Mostly disagree. While I enjoyed a lot of RS quests, a lot of them were really poorly made. You are completely wrong re: shopping list - almost all quests start off as a shopping list because you have to gather supplies for the quest. Either that or you make/find/farm your own supplies, but even so you'd have to go through the checklist of what you have before you start (either you do your shopping list at the beginning or do it during the quest - either way, it is a core component of the game). Just because the community decided it was ok to be shafted by quests because the rewards were too good to pass up doesn't mean the quests are suddenly good. This one streamer on Twitch called MaximusBlack, almost finished all quests without guides and just following in-game instructions (initially). A lot of them, he ended up needing a viewer/player to walk him through the quest because the in-game instructions were simply too unintuitive (this is OSRS). If the quests were actually good, it wouldn't be mandatory to go off-site or ask other players for help with the quest.

      Also, another downside: quests that unlock quests, especially ones that have nothing related to the unlock quest. One dialogue line worth of reference to a prerequisite quest is generous, sometimes they don't even mention the other quest. I don't have exact examples because I haven't played in a long time, but the amount of times I had to do silly, low-level quests just to unlock a more difficult one that had nothing to do with the easy quests was ridiculous. It was akin to having to pick 5 cabbages as a prerequisite to killing a dragon.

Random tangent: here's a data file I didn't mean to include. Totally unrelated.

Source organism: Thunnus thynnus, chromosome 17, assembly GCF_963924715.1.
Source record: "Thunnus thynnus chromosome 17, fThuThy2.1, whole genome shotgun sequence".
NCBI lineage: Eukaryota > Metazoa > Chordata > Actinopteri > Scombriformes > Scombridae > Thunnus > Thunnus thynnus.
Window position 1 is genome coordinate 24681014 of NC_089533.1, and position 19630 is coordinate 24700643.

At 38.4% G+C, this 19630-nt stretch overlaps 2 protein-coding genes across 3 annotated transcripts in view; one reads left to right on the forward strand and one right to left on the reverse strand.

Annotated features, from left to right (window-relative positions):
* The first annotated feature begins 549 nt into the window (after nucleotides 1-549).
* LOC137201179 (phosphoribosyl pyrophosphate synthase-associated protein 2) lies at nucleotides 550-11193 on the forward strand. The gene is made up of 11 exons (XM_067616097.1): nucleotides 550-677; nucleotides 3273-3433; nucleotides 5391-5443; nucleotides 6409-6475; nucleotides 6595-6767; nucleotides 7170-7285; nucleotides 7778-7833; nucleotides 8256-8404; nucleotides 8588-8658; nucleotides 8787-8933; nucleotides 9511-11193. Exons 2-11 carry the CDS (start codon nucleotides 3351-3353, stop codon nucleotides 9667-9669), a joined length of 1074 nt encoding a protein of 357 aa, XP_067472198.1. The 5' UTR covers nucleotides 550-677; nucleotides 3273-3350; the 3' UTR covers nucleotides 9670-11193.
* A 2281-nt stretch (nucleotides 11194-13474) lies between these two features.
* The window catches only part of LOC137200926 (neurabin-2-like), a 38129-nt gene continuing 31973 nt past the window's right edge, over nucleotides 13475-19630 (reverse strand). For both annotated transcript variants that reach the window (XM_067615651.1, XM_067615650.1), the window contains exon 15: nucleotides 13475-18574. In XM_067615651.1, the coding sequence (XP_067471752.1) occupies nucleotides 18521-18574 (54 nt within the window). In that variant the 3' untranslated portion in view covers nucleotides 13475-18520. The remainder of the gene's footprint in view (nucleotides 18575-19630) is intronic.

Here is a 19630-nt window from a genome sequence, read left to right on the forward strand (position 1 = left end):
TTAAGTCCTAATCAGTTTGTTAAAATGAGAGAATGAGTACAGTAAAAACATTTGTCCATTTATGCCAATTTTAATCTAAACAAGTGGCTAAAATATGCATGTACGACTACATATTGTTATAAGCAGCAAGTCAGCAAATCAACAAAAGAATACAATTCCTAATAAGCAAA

Don't get me wrong, I enjoyed RuneScape for what it was, especially the skill diversity and PvP minigames. The quests had great story and lore too, but questing itself was one of the worst parts of the game. I think new players trying OSRS questing for the first time (without guides) will agree, the questing has funny and entertaining stories but the quality and mechanics are shit. I actually think RuneScape has worse questing than the typical MMO fetch quests, because at least in fetch quests you have concrete expectations about where to go and what to get - not left to your own devices to figure out what you have do from vague clues.

  • Skylark

    Quest as we know them today are not quests, they are ERRANDS. When I imagine a quest in MMORPGS I want to imagine the quests in Ragnarok Online. They were few, far between, very long, required time+resource investment, had a deep story and a HUGE pay-out for finishing them. that's a quest.

  • Rex Xillian

    I think FFXIV questing isn't too bad; The main scenario is enjoyable and a great story, although quite large for newer players now. Side quests offer not very good rewards though and a lot of players won't have touched most of them except the few for completionist sake (and those quests i didn't even read).

    I think what Bless online has done for grinding quests is a step in the right direction. I also like what Skyforge and Guildwars does with its "quests". They give you a zone with a multitude of tasks that need doing and you can 100% a zone.

    Personally I think a good quest involves good rewards and at least makes you think about a puzzle or engage with the story. If it does not do any of these things then it really shouldn't be a quest and i'd rather grind out the exp on mobs (im sure im in the minority that enjoys a good grind though). For this reason i think the real question is not broken quests but broken grinding, after all the only reason they throw these quests in there in the first place is so people don't just go brain dead grinding mobs.

    tldr: Enjoy FFXIV/Guildwars/Skyforge type quests. Replace grinding mobs with something other than mindless quests